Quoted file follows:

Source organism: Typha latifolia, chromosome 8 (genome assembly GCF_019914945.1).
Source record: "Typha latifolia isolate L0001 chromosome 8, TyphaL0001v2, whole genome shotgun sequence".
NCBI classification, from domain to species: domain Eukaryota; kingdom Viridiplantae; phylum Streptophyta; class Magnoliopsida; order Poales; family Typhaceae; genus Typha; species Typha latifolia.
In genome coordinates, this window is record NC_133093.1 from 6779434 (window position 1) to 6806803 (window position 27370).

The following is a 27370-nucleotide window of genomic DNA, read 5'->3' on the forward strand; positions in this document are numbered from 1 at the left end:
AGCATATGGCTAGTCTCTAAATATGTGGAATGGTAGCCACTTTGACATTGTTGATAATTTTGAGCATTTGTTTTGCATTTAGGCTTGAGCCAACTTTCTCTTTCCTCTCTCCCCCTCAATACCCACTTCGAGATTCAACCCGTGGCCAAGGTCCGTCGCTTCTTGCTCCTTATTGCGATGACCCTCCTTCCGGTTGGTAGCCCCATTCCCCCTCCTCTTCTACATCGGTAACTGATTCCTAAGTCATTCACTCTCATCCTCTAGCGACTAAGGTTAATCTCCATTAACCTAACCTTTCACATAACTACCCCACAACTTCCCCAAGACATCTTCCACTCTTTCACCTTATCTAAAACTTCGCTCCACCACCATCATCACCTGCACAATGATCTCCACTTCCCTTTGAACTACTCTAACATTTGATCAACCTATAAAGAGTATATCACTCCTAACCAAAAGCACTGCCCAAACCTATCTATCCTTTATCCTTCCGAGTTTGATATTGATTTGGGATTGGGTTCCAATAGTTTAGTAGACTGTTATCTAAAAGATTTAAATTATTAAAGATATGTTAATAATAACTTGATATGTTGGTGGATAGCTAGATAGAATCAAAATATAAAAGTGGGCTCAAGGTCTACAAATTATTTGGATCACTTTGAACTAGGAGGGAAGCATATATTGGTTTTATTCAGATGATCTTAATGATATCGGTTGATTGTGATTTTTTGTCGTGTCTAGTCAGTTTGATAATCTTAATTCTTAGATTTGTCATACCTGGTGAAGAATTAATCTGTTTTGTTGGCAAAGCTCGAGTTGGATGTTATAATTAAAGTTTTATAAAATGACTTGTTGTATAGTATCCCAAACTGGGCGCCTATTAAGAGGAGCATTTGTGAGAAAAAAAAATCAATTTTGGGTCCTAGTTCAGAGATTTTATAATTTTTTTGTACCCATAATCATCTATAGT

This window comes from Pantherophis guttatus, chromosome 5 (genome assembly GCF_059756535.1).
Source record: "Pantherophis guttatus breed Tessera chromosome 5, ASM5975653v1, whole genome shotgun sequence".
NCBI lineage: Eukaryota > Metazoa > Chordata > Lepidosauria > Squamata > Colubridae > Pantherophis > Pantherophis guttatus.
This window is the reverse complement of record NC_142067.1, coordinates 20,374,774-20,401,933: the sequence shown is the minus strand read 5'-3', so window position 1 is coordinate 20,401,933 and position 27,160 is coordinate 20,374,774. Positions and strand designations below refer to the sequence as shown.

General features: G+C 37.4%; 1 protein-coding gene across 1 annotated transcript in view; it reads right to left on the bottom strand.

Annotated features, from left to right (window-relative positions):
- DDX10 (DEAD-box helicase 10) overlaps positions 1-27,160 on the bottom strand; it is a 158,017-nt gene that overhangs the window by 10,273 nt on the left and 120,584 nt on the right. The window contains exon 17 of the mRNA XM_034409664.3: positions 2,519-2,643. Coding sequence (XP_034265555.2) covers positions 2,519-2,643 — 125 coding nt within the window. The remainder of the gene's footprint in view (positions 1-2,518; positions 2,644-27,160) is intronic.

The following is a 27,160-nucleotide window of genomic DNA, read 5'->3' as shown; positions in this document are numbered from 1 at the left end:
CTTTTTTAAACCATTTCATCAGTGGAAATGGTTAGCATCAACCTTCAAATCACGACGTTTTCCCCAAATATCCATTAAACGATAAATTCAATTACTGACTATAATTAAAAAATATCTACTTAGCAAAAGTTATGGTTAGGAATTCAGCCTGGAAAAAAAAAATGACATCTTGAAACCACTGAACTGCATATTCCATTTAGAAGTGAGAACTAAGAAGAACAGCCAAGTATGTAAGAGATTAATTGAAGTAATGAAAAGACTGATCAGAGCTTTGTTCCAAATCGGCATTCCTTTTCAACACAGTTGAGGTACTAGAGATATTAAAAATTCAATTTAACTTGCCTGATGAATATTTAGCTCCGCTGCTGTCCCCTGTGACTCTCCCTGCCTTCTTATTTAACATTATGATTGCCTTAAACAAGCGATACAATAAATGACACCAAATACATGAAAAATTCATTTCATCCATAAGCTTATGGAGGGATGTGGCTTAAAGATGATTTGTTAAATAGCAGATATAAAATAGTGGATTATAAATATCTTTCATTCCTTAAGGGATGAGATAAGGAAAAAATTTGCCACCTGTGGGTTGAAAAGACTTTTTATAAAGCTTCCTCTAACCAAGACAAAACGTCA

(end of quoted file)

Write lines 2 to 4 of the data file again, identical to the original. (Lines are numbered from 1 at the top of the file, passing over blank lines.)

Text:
Source record: "Typha latifolia isolate L0001 chromosome 8, TyphaL0001v2, whole genome shotgun sequence".
NCBI classification, from domain to species: domain Eukaryota; kingdom Viridiplantae; phylum Streptophyta; class Magnoliopsida; order Poales; family Typhaceae; genus Typha; species Typha latifolia.
In genome coordinates, this window is record NC_133093.1 from 6779434 (window position 1) to 6806803 (window position 27370).